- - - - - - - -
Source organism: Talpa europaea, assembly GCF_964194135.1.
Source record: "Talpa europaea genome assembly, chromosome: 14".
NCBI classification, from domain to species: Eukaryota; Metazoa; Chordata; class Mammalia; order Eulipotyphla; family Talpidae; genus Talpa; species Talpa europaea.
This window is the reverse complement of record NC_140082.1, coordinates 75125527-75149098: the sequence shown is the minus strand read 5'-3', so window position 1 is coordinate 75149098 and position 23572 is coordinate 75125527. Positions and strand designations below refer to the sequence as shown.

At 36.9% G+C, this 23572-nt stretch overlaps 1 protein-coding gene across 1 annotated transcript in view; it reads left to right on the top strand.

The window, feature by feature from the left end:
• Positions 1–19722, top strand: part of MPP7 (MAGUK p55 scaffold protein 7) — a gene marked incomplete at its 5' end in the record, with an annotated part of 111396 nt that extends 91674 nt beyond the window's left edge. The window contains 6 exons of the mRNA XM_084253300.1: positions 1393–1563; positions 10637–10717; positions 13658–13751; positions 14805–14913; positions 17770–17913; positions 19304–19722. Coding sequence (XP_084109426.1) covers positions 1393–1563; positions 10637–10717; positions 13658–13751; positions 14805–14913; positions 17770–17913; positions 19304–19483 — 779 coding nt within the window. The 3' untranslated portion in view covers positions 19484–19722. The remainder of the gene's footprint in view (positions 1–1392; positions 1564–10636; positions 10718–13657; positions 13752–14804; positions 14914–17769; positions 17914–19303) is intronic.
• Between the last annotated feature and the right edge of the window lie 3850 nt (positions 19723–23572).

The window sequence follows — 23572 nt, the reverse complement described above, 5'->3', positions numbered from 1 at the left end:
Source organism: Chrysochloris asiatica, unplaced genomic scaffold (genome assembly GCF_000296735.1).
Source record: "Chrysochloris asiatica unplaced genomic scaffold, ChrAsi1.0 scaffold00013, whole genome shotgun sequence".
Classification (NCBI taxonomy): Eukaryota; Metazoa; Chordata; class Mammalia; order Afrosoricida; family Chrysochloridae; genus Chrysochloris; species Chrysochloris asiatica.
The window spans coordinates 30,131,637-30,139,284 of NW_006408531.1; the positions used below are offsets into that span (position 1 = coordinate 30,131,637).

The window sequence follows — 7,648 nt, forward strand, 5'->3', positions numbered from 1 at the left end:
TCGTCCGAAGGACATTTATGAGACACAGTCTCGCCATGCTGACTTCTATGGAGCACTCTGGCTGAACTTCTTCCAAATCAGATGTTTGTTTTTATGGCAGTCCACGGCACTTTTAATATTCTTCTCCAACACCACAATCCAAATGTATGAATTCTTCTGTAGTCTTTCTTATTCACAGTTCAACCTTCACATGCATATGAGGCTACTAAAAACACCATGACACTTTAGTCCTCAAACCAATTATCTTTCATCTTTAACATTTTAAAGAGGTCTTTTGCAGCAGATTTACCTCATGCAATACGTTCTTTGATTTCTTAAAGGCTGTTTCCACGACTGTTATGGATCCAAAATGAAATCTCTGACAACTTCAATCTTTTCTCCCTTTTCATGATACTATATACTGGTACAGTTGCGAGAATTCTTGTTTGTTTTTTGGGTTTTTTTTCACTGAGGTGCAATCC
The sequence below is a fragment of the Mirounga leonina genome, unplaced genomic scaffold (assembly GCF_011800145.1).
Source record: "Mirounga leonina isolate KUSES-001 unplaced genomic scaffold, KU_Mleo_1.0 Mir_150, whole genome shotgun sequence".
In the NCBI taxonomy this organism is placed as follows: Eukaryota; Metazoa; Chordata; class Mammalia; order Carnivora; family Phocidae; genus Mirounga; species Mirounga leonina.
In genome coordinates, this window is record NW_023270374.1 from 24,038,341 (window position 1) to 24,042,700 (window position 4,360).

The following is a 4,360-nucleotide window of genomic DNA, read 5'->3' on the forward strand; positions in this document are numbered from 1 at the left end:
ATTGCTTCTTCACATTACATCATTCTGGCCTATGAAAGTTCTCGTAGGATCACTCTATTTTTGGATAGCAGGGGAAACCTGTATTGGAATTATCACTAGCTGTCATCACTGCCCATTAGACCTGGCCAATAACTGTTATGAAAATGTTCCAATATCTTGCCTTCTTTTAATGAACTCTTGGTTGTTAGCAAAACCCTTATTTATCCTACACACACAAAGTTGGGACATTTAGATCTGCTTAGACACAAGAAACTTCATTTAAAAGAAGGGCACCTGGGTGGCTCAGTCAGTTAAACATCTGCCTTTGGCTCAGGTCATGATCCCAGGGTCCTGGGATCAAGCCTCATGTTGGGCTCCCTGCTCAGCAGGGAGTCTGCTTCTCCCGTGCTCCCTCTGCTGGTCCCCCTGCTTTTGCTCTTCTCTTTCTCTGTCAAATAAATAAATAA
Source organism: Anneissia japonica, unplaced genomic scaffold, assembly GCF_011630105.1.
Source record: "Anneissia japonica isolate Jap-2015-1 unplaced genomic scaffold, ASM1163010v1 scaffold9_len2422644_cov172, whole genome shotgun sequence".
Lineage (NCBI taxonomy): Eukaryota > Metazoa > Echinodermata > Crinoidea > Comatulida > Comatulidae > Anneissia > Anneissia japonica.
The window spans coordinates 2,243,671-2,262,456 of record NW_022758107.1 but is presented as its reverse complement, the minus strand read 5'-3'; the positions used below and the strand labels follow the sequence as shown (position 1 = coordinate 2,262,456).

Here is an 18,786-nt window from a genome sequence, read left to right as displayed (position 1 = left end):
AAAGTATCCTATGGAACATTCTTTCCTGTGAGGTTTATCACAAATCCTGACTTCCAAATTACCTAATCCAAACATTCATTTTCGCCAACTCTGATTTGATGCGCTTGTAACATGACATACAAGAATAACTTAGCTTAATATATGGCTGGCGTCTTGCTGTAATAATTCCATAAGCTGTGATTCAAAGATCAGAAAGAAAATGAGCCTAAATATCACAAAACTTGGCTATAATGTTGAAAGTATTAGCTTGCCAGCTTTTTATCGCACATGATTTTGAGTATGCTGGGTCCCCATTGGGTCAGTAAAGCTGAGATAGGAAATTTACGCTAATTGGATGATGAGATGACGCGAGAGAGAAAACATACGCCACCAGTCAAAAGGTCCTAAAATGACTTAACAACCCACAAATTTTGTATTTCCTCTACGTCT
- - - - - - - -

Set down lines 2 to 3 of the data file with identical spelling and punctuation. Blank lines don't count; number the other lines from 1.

Source record: "Talpa europaea genome assembly, chromosome: 14".
NCBI classification, from domain to species: Eukaryota; Metazoa; Chordata; class Mammalia; order Eulipotyphla; family Talpidae; genus Talpa; species Talpa europaea.